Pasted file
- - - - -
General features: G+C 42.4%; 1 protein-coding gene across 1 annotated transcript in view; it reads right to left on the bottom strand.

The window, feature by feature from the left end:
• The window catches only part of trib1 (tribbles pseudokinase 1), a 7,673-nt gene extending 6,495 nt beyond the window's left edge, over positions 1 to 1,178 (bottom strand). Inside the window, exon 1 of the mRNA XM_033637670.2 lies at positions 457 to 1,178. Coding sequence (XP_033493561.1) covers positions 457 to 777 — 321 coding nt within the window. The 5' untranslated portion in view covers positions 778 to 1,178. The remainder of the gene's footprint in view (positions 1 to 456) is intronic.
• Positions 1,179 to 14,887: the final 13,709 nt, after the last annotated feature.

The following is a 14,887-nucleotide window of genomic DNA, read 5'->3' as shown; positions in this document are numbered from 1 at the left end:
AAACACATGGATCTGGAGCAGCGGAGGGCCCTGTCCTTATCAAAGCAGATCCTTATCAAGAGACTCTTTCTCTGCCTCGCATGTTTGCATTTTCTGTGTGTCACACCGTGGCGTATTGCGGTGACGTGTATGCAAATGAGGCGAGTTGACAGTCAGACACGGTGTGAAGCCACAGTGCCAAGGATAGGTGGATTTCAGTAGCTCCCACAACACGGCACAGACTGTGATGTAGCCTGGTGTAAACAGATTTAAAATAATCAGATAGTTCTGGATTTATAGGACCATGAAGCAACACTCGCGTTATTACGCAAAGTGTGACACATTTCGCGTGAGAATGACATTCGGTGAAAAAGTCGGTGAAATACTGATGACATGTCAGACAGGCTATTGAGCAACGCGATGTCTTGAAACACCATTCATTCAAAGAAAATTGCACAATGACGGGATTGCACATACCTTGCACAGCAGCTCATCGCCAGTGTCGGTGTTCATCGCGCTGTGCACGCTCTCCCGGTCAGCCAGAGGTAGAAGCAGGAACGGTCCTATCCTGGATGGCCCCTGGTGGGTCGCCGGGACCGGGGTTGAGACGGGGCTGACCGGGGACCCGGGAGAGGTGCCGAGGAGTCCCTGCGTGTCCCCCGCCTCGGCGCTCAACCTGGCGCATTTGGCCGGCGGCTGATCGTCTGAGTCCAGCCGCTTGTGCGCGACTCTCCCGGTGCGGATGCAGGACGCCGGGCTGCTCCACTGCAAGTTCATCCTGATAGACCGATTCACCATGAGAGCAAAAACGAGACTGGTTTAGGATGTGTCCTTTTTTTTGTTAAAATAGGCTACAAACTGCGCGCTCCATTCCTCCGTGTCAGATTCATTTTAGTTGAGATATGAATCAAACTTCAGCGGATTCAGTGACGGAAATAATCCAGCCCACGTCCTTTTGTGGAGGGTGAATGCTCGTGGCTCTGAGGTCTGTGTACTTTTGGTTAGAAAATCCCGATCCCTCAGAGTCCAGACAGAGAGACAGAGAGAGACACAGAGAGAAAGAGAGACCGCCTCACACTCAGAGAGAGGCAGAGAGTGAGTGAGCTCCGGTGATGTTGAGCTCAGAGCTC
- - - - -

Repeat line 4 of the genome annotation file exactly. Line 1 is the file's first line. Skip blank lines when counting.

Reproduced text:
• Positions 1,179 to 14,887: the final 13,709 nt, after the last annotated feature.